A report into job security at NSW public schools has revealed up 20 per cent of teachers are stuck in temporary positions and feel they need to compete with colleagues for work.
The survey of NSW Teachers Federation members was released as a joint venture from UNSW, University of Sydney, University of Technology Sydney and Curtin University last week.
It concluded that more men are in permanent positions than women, and only 27 per cent of those in temporary jobs indicated that they were there by choice.
NSW Riverina-based casual teacher Greg Adamson, of Griffith, is among the minority, having chosen the temporary career path for the benefits its provides his life.
"I never went into teaching to do it full-time," Mr Adamson said.
"With the seasonality in agricultural work, I thought casual teaching would be a complimentary career."
While temporary work provides the necessary leeway for Mr Adamson to continue his agricultural pursuits, he recognises that for the vast majority of workers, the lack of job security is less than ideal.
"It works for me, but I would hate for it to be the norm," he said.
Young teachers who have been forced to move readily to find work, Mr Adamson said, are accurately disadvantaged. Particularly those in the regions.
"It doesn't allow teachers to put down roots in a community," he said. "It discourages teachers from making long-term choices about where they live."
"Casualisation has a detriment to rural communities."
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Lead author in the study, Dr Meghan Stacey of the UNSW School of Education said there is also perceived lack of equity between teachers, which can push temporary teachers beyond reasonable limits.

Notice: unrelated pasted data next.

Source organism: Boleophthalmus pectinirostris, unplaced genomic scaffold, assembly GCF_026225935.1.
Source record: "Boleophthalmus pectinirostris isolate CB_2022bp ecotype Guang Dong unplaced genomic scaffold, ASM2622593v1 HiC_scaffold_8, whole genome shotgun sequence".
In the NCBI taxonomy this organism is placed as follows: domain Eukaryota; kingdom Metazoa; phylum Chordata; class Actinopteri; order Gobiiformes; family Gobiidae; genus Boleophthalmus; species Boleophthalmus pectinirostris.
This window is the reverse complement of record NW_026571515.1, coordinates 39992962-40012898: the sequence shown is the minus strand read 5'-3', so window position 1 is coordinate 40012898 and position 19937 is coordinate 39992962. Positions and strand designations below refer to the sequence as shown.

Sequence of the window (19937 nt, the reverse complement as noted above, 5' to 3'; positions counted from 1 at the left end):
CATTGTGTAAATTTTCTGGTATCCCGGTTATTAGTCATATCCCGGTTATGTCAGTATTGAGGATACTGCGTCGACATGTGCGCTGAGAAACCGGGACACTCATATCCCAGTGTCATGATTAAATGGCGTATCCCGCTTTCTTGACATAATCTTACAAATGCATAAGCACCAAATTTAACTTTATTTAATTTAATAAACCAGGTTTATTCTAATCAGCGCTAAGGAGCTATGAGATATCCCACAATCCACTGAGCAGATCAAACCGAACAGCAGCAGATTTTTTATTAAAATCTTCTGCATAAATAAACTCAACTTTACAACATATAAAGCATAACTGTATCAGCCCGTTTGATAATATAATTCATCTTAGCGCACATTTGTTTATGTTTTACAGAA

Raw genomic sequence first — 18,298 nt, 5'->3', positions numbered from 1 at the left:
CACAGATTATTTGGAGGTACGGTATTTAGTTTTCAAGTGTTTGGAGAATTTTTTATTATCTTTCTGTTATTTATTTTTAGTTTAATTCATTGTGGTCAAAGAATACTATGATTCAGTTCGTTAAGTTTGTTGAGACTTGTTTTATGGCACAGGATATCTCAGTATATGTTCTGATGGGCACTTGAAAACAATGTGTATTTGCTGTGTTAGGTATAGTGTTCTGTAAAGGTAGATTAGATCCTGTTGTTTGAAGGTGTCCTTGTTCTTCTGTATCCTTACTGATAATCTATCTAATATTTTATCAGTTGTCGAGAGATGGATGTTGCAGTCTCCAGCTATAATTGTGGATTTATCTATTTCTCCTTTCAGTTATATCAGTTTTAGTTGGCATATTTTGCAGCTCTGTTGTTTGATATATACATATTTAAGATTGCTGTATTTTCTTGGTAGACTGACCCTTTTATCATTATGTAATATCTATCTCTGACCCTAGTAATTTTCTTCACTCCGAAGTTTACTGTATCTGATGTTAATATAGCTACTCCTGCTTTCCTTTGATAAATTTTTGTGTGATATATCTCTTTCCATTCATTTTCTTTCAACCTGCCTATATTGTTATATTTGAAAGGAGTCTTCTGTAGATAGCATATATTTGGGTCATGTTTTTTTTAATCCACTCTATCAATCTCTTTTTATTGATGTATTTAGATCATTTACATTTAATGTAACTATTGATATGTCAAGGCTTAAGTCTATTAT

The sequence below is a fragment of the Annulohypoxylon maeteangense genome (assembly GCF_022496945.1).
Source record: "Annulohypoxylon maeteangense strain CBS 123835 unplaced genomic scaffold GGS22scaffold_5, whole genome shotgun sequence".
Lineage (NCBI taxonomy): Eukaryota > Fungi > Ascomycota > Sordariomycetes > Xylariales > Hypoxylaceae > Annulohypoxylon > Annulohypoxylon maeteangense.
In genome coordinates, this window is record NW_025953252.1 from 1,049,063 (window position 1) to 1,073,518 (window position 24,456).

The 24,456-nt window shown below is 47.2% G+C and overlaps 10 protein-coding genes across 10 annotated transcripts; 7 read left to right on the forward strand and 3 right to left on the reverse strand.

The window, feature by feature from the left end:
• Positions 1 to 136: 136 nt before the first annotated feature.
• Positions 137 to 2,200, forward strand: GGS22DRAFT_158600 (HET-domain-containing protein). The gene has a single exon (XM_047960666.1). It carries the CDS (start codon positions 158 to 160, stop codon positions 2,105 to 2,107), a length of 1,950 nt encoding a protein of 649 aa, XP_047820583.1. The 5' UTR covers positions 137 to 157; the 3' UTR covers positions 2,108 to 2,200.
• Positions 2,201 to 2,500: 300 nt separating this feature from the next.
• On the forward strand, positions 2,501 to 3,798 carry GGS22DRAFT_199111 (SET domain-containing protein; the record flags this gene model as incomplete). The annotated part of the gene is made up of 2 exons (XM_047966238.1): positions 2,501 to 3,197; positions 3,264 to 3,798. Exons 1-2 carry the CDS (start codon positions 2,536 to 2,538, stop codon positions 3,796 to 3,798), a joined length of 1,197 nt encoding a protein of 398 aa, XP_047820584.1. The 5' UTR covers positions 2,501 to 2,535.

There's an unspoken pressure on temporary teachers to 'do more' to increase their chance of getting more work," Dr Stacey said.
"They feel they have to jump through extra hoops or take on extra work just to have their contracts renewed or to be considered for a permanent position."
In response to the survey, a spokesperson for the NSW Department of Education told The Daily Advertiser that "there has been an increase in the number of permanent and temporary positions" across schools.
However, the spokesperson was not able to quantify how many new roles have been created over a given period of time.
Instead, the spokesperson said the amount of teachers at any school is determined by the corresponding number of students.
"Permanent positions are based on student enrolment numbers and it is a requirement to fill these positions permanently," the spokesperson said.
"Schools also may use their flexible funding to engage temporary staff to deliver a specific program or to support specific students."
At times, the spokesperson said, it may be necessary for a school to seek a greater number of casual teachers than is usual, but the timing of these appointment should be minimal.
"There are a number of reasons why schools may engage temporary teachers to support in the delivery of their educational and curriculum priorities," they said.
"This can include back-fill for approved leave, such as maternity leave, extended leave, or leave without pay, and also to cover for teachers engaged in temporary non-school based roles within the department."
The NSW Teachers Federation was contacted for comment.